For example, tapia pisada and bahareque are Columbian building techniques rooted in Indigenous practises using raw materials that mimic the habitat-building techniques of the natural world (such as the architecture of burrows and mud nests). Biomimicry should be seen as a beneficial and practical concept Western people should consider practising in solidarity with Indigenous Peoples, but doing so mindfully so as not to appropriate or whitewash their practices.
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How does it Work?
Biomimicry requires engaging with a multiplicity of perspectives in the natural world, tapping into our instinctive biophilia, “the innate tendency to focus on life and lifelike processes.” This results not only in effective solutions to human and environmental problems, but in a cultivation of other-oriented empathy, that reinstates the personhood of other-than-human beings that has long been denied, to the detriment of all species.
For example, a 2005 study shed light on the ocular vision of birds. Their eyes are able to detect certain wavelengths of light that enable them to avoid the stabilimenta (web ornamentations) of orb weaver spiders.
The Orbweaver Spiders are out on the Montana prairie. I wondered about that zigzag line in the web. It is purposeful. Possibly to warn birds so they don’t destroy the web or to distract insects from the main web & the spider. #spiders #insects #montana #prairie pic.twitter.com/m77G1gCGc9
— Neil Shook (@prairieguy2016) August 24, 2021
Through biomimicry, humans have developed a type of glass incorporated with an ultraviolet coating that makes windows visible to birds. An estimated 365 million to one billion birds die from window collisions in the United States, rupturing ecosystems, and reflecting the macroscale human obstruction to avian biosemiotics.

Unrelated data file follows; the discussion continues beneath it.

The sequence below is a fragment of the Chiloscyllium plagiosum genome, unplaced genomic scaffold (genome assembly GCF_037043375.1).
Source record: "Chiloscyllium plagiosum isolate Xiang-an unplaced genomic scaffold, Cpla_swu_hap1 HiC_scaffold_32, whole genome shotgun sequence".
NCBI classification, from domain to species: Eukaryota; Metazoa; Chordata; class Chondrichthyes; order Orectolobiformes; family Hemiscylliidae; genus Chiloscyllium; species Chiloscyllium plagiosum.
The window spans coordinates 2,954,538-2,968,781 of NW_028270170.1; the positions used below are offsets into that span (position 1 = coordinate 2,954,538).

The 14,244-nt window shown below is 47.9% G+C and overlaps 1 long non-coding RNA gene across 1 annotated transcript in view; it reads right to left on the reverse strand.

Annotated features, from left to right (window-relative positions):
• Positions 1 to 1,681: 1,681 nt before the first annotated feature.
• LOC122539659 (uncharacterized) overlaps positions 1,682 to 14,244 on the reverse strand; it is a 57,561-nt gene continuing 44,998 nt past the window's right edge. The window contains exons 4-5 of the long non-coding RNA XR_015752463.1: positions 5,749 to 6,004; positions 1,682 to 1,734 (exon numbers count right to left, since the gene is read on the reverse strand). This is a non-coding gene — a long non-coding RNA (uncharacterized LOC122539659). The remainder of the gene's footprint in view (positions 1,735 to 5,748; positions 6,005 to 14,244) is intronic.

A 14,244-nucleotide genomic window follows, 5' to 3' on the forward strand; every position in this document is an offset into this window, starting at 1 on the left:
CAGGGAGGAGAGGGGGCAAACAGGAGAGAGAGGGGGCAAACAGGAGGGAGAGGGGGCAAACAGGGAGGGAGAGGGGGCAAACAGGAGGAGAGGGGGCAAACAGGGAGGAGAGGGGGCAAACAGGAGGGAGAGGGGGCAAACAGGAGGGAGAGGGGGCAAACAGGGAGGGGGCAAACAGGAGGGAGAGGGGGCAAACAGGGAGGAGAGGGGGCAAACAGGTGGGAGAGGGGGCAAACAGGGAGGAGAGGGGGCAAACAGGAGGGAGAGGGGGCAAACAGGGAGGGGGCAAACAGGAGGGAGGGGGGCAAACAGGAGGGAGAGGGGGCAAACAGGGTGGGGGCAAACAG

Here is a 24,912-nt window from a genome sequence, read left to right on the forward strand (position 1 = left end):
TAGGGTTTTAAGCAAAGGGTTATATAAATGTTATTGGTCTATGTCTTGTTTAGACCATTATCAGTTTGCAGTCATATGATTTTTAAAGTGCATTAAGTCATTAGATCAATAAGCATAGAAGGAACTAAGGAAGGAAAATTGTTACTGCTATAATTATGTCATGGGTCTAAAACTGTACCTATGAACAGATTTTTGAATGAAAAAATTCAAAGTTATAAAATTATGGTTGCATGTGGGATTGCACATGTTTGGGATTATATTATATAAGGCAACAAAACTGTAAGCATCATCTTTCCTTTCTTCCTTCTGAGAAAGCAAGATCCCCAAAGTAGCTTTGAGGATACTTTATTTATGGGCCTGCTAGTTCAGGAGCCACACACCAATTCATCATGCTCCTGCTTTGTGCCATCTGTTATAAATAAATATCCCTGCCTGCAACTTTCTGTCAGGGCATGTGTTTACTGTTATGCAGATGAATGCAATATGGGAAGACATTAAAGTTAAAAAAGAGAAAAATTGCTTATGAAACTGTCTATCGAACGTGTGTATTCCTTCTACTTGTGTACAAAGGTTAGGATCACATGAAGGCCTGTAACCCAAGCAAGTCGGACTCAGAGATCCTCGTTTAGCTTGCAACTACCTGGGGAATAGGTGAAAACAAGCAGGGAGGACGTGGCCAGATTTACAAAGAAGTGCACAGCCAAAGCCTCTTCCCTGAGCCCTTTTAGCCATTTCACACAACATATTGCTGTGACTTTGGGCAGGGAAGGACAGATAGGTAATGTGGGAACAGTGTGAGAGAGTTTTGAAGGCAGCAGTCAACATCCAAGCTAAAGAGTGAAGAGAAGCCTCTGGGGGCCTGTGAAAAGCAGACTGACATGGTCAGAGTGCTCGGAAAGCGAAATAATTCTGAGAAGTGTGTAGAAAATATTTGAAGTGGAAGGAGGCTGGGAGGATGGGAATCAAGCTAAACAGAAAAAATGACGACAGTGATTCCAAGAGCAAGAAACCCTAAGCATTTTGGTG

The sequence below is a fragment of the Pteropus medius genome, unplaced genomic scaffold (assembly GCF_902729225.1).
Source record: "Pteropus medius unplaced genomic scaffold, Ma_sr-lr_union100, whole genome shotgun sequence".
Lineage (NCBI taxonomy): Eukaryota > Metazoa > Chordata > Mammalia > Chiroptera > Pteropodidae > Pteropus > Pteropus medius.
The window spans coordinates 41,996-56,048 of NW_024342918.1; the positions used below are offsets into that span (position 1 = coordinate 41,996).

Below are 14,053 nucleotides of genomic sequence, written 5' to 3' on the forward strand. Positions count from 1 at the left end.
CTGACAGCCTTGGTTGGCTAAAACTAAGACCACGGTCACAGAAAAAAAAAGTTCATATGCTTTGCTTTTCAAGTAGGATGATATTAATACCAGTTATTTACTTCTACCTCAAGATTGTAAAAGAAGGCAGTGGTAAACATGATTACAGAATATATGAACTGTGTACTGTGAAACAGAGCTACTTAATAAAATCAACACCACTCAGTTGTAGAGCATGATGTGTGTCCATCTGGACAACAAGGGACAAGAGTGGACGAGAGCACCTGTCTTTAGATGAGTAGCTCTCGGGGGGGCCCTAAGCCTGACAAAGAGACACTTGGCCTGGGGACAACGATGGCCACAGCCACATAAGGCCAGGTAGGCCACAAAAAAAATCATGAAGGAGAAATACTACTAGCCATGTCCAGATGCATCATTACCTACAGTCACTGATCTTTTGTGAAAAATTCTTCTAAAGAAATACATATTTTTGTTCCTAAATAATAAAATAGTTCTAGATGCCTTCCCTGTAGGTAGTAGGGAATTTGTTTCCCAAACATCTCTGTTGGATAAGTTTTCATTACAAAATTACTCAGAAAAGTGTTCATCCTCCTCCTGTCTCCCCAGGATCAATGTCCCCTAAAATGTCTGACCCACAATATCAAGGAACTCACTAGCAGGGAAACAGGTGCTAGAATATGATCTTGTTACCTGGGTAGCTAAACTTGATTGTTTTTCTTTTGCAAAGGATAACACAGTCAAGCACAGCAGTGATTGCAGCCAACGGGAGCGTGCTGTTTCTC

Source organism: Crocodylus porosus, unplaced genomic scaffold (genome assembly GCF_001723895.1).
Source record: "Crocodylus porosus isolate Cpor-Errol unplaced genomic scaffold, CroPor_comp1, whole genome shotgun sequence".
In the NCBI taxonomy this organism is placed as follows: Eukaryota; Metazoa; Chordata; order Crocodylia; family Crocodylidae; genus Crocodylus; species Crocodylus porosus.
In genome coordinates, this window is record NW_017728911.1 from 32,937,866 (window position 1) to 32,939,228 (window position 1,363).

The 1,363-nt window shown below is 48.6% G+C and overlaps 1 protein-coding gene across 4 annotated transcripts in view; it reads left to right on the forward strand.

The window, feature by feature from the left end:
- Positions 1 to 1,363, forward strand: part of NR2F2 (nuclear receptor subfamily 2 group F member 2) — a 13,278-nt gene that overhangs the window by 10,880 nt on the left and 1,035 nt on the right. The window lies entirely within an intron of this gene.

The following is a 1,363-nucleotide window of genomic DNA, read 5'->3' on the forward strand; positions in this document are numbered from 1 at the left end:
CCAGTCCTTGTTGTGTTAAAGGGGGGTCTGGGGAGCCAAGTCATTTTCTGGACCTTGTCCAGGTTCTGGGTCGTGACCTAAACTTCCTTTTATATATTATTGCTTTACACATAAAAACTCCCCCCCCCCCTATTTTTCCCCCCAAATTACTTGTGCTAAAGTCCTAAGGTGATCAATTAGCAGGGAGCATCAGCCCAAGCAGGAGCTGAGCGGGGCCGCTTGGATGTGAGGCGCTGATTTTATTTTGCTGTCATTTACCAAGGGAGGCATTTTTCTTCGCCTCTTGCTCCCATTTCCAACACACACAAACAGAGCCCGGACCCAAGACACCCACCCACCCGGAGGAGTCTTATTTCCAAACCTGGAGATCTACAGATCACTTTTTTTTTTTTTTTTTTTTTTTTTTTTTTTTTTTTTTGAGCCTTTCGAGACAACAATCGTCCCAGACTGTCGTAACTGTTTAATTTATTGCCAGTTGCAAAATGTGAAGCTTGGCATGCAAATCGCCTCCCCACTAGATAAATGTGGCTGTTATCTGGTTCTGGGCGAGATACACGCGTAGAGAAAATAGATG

A simple and mindful amendment to our infrastructure can make a huge impact on other-than-human life and help humans remember our place in the ecosystem.
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The invention of solar panels takes the perspective of a plant, specifically the ways in which they function biologically and interpret their environment through photosynthesis.
As a plant converts sunlight into carbohydrates to live and grow, solar panels convert sunlight into electricity, generating a reliable and efficient source of renewable energy.
Ecomimics continually build on the sustainability of their inventions, maximising their efficiency to meet UN Sustainable Development Goals (SDGs), as was achieved by Penn State to meet Goal 7: Affordable & Clean Energy through their development of solar cells.
The Anthropocene is demarcated by the substantial impact human activity has had on the planet’s climate and ecosystems.